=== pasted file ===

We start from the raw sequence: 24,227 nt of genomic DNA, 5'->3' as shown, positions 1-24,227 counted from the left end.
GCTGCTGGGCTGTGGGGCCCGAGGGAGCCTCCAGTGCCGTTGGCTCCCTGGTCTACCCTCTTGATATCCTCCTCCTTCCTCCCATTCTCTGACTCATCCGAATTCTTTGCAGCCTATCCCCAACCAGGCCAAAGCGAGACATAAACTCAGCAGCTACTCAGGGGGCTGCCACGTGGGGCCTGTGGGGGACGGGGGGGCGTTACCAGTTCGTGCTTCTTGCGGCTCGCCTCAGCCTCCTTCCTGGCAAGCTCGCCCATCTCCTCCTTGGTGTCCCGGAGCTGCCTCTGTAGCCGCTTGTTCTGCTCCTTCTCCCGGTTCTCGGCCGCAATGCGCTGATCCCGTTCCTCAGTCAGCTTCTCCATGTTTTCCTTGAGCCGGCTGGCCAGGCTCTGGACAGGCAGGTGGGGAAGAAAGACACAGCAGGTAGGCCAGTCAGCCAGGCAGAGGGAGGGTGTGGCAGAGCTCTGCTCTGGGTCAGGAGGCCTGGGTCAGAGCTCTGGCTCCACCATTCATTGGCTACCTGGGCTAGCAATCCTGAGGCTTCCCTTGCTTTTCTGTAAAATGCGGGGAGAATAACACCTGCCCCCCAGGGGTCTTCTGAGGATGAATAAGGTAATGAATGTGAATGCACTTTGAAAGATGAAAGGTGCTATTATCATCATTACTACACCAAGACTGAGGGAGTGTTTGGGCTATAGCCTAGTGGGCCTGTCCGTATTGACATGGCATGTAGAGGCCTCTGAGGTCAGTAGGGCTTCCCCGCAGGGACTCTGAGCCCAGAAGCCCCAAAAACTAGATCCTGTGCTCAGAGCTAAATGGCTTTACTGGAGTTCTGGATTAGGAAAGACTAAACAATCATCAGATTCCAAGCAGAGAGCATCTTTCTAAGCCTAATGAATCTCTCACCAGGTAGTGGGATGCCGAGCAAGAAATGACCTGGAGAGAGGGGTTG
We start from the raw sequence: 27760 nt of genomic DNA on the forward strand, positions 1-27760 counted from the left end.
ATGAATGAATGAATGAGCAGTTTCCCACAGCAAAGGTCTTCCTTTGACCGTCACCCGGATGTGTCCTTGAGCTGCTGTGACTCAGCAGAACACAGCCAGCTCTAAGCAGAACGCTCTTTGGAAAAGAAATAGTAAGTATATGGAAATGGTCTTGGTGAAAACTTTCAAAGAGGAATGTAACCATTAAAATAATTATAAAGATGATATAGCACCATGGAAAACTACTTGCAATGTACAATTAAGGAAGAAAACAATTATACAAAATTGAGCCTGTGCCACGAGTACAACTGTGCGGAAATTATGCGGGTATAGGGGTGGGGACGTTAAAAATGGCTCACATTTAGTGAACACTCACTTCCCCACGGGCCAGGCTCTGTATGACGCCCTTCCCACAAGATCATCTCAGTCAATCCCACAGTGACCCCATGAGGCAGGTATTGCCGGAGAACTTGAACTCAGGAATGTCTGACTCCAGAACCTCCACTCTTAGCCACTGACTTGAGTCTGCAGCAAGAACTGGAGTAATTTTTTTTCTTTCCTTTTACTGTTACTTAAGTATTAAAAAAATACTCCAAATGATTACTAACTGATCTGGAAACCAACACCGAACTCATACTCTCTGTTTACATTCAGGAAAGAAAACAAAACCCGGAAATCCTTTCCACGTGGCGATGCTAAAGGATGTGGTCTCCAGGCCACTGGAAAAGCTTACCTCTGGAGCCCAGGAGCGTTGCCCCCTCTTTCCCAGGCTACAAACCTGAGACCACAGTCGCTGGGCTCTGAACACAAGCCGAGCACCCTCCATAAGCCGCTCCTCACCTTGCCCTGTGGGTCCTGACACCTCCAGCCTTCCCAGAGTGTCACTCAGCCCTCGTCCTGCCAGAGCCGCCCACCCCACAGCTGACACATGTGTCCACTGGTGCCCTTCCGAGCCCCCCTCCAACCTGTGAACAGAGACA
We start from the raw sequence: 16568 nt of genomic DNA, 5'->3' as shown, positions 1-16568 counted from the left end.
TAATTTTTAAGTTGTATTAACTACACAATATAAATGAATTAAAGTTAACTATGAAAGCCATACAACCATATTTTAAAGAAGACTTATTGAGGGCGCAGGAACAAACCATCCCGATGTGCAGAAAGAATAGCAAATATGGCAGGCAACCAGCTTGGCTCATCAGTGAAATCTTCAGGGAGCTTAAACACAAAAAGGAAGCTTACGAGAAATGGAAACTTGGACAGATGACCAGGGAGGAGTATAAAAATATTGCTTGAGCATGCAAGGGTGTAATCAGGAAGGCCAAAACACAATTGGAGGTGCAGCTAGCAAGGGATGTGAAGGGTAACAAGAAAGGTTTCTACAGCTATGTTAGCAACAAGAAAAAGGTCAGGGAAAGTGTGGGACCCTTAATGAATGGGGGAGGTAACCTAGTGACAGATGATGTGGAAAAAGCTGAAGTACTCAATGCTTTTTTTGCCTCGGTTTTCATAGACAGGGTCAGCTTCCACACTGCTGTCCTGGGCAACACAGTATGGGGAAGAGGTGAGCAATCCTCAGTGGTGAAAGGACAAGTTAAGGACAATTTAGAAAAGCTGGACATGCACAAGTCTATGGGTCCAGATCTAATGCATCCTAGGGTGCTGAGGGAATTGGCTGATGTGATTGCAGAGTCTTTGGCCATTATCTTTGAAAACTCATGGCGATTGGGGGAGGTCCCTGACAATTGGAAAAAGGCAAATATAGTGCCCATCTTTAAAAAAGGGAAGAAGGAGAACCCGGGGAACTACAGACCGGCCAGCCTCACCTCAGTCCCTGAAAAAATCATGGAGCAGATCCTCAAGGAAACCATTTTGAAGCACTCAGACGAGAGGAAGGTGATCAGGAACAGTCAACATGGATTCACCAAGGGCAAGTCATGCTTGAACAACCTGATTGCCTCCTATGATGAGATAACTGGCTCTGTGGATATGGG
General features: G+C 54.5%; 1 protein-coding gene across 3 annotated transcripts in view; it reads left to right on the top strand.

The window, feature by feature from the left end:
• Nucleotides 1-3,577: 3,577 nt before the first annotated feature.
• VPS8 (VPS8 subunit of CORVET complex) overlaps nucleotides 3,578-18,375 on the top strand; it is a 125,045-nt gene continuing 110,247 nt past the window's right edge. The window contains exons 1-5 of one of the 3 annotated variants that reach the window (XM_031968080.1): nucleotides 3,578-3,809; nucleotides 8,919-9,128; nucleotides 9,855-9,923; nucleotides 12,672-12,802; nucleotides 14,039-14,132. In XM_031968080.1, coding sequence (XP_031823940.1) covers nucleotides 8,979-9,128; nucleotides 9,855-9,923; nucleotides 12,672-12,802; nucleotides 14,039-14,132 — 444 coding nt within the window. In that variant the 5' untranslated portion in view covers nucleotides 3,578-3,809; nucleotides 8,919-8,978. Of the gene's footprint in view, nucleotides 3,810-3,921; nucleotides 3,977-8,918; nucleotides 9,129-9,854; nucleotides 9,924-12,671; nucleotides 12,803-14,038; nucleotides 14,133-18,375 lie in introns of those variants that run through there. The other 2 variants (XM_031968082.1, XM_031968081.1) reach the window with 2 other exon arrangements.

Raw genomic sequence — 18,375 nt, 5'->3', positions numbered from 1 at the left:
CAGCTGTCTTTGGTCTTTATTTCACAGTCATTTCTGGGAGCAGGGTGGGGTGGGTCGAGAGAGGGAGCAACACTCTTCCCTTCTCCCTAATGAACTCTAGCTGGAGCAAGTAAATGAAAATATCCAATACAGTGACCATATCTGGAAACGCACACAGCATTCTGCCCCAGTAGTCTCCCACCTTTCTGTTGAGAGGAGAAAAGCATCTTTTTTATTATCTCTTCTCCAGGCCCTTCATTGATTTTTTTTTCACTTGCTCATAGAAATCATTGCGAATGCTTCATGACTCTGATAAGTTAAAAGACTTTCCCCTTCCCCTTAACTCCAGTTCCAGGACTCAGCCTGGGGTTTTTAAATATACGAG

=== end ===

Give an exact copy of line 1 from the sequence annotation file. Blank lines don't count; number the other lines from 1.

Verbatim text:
We start from the raw sequence: 24,227 nt of genomic DNA, 5'->3' as shown, positions 1-24,227 counted from the left end.